Beyond Gorgeous

Beyond Gorgeous

Coconut Palm Sugar — The Newest Healthy Sweetener

A spoonful of sugar makes the panic attacks go away?  Well, maybe it will help.

One of the newest sugars on the alternative sweetener aisle has been around for hundreds of years in southeast Asia.  Now it is quickly becoming the favorite here, too.  Coconut palm sugar has the advantage of being natural, minimally processed, good for you, and low glycemic.  Sound good?

The sugar is made from the sap of the coconut palm, grown mainly in the Philippines.  The farmers make a slit in at the base of the coconut flower and the sap which would be  otherwise flowing into the flower to make a coconut is diverted into a bamboo bucket.

Coconut palm sugar tastes slightly like brown sugar but has twice the iron, four times the magnesium and more than 10 times the amount of zinc.  It also contains vitamin B1, B2, B3 and B6.  It contains16 amino acids, including Glutamine which has been shown to be useful in the treatment of several illnesses, injury, trauma and burns.

Inositol is another vitamin found abundantly in coconut sap.  Among other things, Inositol is known to relieve the symptoms of diabetic neuropathy and is recommended as a treatment for anxiety, depression, bipolar mood disorder, obsessive compulsive disorder and, yes,  panic disorders.  I’m not sure how much sugar you would need to eat to get enough Inositol to do you much good, but it would certainly be a pleasant treatment!

This sugar has a low glycemic index of 35, is not ridiculously expensive, and has the same number of calories of white table sugar. It substitutes 1:1 in recipes.

So what’s the downside?  I found a Web site proclaiming “The Other Side of Coconut Palm Sugar” and thought, “Here’s the bad news.”  To my surprise, the bad news was that sugar was becoming so profitable that the farmers were harvesting the sap instead of growing coconuts, which would lead to a shortage of coconut and coconut oil.  No adverse effects of the sugar at all.

Tastes good, is low glycemic, and substitutes easily for white sugar.  If it had lower calories it would be perfect, but as a healthy alternative, it comes pretty close.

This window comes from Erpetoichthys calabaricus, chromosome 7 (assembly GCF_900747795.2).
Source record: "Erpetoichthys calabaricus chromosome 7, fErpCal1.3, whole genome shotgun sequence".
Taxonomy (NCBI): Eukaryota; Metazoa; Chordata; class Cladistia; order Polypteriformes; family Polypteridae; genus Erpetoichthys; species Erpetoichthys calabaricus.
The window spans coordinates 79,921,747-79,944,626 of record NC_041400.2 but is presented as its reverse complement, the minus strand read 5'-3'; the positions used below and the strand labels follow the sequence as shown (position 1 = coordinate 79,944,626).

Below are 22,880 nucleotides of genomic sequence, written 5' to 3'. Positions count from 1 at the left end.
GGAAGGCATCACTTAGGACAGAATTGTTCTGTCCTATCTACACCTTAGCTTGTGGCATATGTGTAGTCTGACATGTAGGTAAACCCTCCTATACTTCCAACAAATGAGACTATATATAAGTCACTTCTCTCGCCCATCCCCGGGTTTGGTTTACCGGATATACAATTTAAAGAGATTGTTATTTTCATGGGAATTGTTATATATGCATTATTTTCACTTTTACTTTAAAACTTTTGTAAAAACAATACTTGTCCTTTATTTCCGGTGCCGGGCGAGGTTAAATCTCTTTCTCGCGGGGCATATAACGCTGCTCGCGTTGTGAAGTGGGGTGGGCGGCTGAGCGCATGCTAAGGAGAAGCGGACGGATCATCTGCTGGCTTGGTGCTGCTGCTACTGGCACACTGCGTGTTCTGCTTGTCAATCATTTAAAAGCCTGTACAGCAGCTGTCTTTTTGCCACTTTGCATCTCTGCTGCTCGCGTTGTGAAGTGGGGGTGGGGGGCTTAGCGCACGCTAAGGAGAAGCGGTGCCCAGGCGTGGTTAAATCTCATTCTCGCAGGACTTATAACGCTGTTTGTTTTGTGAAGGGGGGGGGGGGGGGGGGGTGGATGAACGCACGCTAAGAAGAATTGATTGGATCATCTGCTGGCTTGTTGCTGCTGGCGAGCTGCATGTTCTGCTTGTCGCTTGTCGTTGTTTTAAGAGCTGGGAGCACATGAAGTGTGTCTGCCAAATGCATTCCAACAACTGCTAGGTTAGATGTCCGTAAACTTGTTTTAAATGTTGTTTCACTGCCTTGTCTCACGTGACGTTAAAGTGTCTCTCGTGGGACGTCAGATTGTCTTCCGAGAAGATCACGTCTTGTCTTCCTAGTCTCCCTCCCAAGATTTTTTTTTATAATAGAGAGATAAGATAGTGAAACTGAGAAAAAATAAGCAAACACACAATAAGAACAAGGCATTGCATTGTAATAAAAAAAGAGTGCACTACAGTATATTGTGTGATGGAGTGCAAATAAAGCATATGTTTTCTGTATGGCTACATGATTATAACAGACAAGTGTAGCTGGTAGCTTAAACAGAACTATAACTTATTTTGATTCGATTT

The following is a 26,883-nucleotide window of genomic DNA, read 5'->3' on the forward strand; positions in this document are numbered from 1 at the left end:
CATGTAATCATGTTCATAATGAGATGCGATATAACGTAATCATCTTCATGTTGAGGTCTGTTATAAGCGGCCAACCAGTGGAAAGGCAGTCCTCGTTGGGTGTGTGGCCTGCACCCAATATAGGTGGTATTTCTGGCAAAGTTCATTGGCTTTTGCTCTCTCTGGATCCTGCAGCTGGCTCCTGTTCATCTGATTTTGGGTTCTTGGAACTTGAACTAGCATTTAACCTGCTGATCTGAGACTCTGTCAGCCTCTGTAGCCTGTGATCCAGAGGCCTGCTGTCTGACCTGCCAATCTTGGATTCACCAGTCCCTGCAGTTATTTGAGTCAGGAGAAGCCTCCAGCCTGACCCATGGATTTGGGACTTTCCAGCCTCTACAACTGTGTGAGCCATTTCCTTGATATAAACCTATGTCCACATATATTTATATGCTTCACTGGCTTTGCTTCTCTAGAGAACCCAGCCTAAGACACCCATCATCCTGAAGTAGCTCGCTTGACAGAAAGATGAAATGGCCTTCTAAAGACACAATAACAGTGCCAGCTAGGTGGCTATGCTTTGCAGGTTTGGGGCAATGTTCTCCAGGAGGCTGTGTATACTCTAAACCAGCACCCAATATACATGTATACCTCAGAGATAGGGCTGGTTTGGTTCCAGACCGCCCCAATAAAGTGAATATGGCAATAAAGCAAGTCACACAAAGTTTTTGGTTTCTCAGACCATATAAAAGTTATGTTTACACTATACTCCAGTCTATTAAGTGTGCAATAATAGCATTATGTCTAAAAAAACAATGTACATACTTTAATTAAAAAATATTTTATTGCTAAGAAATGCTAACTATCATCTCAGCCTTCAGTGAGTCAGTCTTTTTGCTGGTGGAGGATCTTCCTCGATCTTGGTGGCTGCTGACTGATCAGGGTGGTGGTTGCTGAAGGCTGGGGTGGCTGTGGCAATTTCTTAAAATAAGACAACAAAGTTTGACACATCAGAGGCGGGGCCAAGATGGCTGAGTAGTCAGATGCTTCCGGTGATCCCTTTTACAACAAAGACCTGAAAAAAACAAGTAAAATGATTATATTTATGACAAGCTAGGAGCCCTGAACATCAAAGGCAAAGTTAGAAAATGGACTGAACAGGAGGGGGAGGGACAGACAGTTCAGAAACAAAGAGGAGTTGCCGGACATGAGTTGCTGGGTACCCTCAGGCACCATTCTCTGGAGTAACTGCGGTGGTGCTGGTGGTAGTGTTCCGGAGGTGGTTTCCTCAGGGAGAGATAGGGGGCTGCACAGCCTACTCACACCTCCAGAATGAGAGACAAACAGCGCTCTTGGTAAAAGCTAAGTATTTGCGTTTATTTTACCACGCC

Eating to live and living for Christ,

Susan Jordan Brown

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posted April 5, 2012 at 1:46 pm

I’m glad it has been a help! I’ve certainly learned a lot doing the research. I have to say that I’ve been giving molasses a try, but so far have not grown accustomed to the taste. I’m going to keep trying, though, because it sounds like it is so good for the bones — a consideration at my age!

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posted April 5, 2012 at 1:40 pm

I agree. Even if there is a short-term shortage, I think it will even out soon. Thanks for your comment!

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posted April 5, 2012 at 1:35 pm

I found it at our local health food store. It’s also available online, but of course that means added shipping and handling.

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posted April 4, 2012 at 12:49 pm

Thank you for all this research you have done on these sweeteners and all of the rest!! Can you steer to a good place to purchase this coconut sugar? It does sound like an interesting add to the pantry.

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frederick schilling

posted March 30, 2012 at 9:35 pm

In response to this comment –
So what’s the downside? I found a Web site proclaiming “The Other Side of Coconut Palm Sugar” and thought, “Here’s the bad news.” To my surprise, the bad news was that sugar was becoming so profitable that the farmers were harvesting the sap instead of growing coconuts, which would lead to a shortage of coconut and coconut oil. No adverse effects of the sugar at all.

This is absolutely not the case and is very misleading unfortunate propaganda being put out by a coconut oil company. In short, if you have traveled to the tropics, you will know that there is absolutely no shortage of coconut trees or coconuts. I believe the only reason this company is putting out this propaganda, is that their supply of coconut oil is being compromised because farmers make more money selling the sap.

Coconut farmers make very very little money selling coconuts, which makes coconut oil. If I were a coconut farmer, I know which I’d rather sell.

Bottom line, there is absolutely zero shortage of coconuts in the world. It is very unfortunate that this company is spreading incorrect propaganda.

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Kristin E

posted March 30, 2012 at 9:32 am

molasses, not mosses, lol

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Kristin E

posted March 30, 2012 at 9:32 am

Susan, I must say, I have LOVED this series in sweeteners! So much helpful info on ones that are familiar and that I’ve never heard of. This is one to try for sure. Still doing mosses in coffee. Probably the only thing I could handle using it in for now. Thanks!

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